• July 24, 2014

$500 million Army hospital reaches milestone in construction phase

Fort Hood holds "topping out" ceremony

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Posted: Wednesday, May 15, 2013 4:30 am

FORT HOOD — The massive hospital construction project that will reshape the Fort Hood medical community for the next several decades hit a milestone Tuesday.

Hood officials and hundreds of construction workers celebrated the addition of the highest sitting beam on what will be the new Carl R. Darnall Army Medical Center.

The six-story, stimulus-funded, $500 million project will replace the aged current Army hospital, which was constructed in 1965. Completion of the new hospital remains on schedule for late 2014, with doors opening in 2015.

“It’s going to allow us to be more localized and very patient focused,” said Col. Roger Gallup, commander of the medical center.

The new hospital will include an ER roughly twice the size of the current hospital’s and a more extensive neonatal intensive care unit.

It also will have a larger focus on behavioral health.

The post has seen a rise in behavior health issues, including post-traumatic stress disorder, in recent years. Gallup said the new hospital will allow for a larger amount of inpatient and outpatient care.

The hospital will have 947,000 square feet of space, 150 beds and is roughly 60 percent larger than the current hospital.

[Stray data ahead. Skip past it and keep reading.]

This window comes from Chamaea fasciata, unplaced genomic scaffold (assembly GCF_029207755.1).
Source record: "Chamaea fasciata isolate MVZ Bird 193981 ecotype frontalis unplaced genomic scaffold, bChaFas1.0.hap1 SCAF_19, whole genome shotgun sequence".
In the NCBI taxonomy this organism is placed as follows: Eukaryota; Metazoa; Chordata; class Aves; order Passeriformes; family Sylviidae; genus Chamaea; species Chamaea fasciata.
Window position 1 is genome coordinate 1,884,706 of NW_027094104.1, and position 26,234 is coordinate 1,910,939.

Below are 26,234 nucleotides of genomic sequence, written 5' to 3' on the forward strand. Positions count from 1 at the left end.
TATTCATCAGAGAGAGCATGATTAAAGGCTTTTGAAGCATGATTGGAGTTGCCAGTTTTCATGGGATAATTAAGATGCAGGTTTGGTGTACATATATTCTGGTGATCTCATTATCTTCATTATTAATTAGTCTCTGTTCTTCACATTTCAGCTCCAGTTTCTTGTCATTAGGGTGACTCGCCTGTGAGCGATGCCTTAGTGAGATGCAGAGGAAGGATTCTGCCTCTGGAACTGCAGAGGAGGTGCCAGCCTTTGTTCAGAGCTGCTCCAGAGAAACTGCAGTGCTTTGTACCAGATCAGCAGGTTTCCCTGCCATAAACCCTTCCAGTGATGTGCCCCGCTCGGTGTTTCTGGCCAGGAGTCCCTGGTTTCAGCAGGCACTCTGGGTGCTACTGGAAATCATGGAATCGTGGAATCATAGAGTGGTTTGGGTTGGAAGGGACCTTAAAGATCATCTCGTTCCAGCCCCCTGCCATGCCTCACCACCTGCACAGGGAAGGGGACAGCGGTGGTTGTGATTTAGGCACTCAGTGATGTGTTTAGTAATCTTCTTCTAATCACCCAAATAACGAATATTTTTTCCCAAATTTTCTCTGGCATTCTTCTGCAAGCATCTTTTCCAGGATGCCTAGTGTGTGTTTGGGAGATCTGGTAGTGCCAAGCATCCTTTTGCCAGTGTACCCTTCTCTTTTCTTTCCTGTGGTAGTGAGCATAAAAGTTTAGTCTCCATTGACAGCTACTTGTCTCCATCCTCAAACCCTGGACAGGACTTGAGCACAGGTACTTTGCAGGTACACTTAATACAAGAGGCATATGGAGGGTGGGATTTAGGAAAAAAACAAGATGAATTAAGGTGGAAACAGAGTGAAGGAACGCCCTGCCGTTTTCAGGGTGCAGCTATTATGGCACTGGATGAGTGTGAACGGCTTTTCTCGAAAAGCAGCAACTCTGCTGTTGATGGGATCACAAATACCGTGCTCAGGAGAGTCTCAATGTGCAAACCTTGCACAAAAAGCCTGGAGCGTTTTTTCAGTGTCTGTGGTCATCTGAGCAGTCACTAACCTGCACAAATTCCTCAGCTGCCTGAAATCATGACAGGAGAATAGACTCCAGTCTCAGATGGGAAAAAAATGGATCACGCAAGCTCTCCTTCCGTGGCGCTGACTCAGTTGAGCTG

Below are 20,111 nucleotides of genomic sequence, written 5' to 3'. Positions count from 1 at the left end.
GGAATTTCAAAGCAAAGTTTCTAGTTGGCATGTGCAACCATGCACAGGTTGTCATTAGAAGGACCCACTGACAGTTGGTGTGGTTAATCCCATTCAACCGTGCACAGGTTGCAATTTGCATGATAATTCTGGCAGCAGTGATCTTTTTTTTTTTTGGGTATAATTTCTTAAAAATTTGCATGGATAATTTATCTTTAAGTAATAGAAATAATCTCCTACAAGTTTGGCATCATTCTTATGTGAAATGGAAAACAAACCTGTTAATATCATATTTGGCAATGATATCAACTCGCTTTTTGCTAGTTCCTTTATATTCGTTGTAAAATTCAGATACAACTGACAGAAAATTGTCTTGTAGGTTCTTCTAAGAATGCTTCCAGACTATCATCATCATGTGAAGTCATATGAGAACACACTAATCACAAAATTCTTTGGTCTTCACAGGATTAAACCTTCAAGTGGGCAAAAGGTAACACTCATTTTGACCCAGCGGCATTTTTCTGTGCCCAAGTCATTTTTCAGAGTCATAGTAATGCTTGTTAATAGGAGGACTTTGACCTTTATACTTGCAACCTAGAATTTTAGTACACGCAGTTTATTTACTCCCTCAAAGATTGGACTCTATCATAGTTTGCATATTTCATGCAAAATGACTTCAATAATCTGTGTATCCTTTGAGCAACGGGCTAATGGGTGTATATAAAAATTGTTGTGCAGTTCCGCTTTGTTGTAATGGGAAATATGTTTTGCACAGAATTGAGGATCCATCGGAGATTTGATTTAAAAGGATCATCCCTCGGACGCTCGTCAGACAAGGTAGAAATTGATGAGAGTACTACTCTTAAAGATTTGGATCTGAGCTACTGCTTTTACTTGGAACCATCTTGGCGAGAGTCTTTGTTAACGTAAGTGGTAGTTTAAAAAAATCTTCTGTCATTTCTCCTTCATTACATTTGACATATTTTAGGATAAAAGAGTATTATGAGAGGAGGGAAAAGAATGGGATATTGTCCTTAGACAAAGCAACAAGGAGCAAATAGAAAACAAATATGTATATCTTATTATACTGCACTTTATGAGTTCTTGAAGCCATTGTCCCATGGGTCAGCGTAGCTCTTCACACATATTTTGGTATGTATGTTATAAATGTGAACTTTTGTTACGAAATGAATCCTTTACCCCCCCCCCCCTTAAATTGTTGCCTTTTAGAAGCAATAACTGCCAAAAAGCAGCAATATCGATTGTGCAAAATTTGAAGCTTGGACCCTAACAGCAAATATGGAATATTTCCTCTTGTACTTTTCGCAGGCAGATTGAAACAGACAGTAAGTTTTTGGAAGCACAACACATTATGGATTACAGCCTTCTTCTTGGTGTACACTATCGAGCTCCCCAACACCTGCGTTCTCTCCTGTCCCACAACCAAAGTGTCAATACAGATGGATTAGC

To build such a facility, crews have poured enough concrete to run a sidewalk from El Paso to Houston and placed enough reinforcing bars to build 122 M-1 Abrams tanks, said Col. Charles Klinge, commander of the Army Corps of Engineers’ Fort Worth district.

Construction involved 800 workers, “dozens and dozens” of contractors, and will at the end have employed 1,500 during its construction, Klinge said.

Workers well fed on catered barbecue cheered Tuesday afternoon as the final beam was raised to officially top out the hospital.

The tradition of “topping-out” large construction sites originated in Scandinavia in order to appease the tree gods for lumber used in construction, Klinge said.

In the U.S., the tradition continues as a way to ensure good luck for the crews as they complete a project.

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